The NHS is facing a worsening of its financial crisis caused by a growing number of patients complaining about ill treatment, the National Audit Office said yesterday.

The spiralling cost of clinical negligence cases could amount to a total of £3.4bn during the past financial year if all incidents that occurred are reported. The cost for cases already dealt with increased by £600m to £2.4bn but another £1bn has been allocated.

David Davis, chairman of the Public Accounts Committee, said: "Funding successful claims for clinical negligence means that there is less cash available to treat patients. The likely costs shown in the accounts increased by £600m to £2.4bn in 1998-99 and this excludes those cases where the incident has occurred but has not yet been reported and which could increase the bill by as much as a further £1bn."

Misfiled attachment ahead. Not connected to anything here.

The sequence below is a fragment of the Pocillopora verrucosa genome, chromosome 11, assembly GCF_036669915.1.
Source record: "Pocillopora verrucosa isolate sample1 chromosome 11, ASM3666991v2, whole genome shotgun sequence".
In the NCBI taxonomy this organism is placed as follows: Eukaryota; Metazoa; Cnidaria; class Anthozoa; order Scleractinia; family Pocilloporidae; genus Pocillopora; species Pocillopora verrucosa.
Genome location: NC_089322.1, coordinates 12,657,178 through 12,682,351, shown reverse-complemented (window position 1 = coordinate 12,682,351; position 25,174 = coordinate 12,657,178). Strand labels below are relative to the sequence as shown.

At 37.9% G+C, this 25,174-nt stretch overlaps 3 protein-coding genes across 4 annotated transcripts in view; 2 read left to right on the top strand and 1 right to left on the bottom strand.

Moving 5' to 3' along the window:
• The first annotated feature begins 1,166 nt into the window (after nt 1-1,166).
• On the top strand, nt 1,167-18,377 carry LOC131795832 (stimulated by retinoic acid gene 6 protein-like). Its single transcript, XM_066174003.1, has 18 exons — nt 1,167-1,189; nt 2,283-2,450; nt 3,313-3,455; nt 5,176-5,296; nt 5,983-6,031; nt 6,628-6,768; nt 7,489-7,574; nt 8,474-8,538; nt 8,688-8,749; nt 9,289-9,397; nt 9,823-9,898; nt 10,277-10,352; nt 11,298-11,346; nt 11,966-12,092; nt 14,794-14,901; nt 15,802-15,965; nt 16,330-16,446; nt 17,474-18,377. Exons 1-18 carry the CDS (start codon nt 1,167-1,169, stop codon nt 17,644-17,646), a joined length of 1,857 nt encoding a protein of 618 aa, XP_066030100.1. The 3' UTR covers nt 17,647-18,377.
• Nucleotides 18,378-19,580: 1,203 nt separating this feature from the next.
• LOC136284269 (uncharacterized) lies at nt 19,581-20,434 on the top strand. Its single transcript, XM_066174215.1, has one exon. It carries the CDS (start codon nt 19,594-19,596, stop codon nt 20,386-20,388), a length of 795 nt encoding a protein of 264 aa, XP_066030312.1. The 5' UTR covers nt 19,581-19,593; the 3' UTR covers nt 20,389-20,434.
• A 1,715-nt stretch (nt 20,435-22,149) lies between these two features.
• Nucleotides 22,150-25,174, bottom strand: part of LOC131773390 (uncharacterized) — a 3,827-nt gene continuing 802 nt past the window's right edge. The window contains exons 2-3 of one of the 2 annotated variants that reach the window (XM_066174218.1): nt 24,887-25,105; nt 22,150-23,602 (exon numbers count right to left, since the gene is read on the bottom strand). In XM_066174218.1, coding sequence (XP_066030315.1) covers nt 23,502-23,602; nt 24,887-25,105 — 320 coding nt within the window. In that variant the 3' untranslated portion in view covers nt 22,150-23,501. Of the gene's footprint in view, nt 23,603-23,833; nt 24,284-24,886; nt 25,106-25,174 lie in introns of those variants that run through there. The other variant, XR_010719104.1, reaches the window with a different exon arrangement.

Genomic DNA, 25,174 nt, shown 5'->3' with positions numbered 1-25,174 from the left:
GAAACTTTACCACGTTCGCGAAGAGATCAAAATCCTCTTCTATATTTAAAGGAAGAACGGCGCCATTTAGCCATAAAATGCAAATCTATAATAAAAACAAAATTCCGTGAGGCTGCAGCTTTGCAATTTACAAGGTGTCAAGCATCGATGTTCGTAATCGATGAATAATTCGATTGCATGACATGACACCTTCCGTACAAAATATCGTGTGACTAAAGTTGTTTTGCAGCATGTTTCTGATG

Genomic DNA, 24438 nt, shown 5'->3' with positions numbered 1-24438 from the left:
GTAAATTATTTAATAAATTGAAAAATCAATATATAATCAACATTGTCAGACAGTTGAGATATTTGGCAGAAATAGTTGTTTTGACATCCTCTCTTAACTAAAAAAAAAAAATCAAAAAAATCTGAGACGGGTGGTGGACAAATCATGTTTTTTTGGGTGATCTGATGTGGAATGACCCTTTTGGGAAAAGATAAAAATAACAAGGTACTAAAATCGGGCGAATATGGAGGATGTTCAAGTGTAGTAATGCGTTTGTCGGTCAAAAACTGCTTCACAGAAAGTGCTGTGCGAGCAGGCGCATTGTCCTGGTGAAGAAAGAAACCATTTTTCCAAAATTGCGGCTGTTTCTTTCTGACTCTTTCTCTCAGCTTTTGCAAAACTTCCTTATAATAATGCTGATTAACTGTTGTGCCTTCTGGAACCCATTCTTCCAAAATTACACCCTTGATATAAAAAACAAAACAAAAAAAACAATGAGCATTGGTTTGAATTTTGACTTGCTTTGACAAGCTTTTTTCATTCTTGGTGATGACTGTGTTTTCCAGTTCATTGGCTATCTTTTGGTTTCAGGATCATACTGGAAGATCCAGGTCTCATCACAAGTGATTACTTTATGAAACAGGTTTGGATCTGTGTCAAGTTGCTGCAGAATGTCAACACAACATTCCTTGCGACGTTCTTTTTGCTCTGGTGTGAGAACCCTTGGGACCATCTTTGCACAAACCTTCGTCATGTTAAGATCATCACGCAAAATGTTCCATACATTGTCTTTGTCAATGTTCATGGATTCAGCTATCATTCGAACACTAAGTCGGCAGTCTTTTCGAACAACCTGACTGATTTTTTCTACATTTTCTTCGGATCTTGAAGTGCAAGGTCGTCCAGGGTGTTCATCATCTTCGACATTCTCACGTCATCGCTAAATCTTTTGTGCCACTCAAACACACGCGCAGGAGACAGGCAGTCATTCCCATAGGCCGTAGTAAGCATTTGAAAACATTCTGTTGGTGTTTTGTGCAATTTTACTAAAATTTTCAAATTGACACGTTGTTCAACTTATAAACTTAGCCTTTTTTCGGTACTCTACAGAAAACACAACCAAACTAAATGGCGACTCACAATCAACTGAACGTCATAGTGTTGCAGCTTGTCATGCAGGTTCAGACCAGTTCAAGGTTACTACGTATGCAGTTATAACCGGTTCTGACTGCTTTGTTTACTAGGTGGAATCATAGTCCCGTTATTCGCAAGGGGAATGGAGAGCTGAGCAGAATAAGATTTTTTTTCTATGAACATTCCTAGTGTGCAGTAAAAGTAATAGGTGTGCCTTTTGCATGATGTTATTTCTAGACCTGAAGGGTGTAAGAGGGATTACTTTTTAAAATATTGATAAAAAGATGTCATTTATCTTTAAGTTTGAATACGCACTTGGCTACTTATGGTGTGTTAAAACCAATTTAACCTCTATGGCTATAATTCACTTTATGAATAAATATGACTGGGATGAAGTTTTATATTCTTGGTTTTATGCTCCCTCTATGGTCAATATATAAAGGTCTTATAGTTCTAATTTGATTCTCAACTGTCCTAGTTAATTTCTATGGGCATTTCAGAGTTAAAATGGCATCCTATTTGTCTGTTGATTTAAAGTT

The growing cost, partly due to patients' increased tendency to sue over ill-treatment, will help to push the overall deficit of the NHS from £18m to £200m next year. Mr Davis added: "The report shows that there are real and serious financial pressures facing the NHS in England. Signs of improved financial performance last year were short-lived."

A spokesman for the National Audit Office made clear the growing financial difficulties of the NHS were mainly caused by the record numbers of patients receiving treatment. However, he added that under present conditions the deficit was "likely to grow if anything".

The report welcomed recent government initiatives to counter fraud in the NHS. "These seem to bear fruit in some areas - for example, prescription charge seems to have fallen from £137m to £92m in the year," Mr Davis said. The National Audit Office reported that, overall, health authorities and trusts were experiencing growing difficulty. And it warned that the position would have been worse if health managers had not deviated from accepted accounting practice several times.

Sir John Bourn, the comptroller and auditor general, said: "I am concerned with the number of areas where the NHS has departed from generally accepted accounting practice."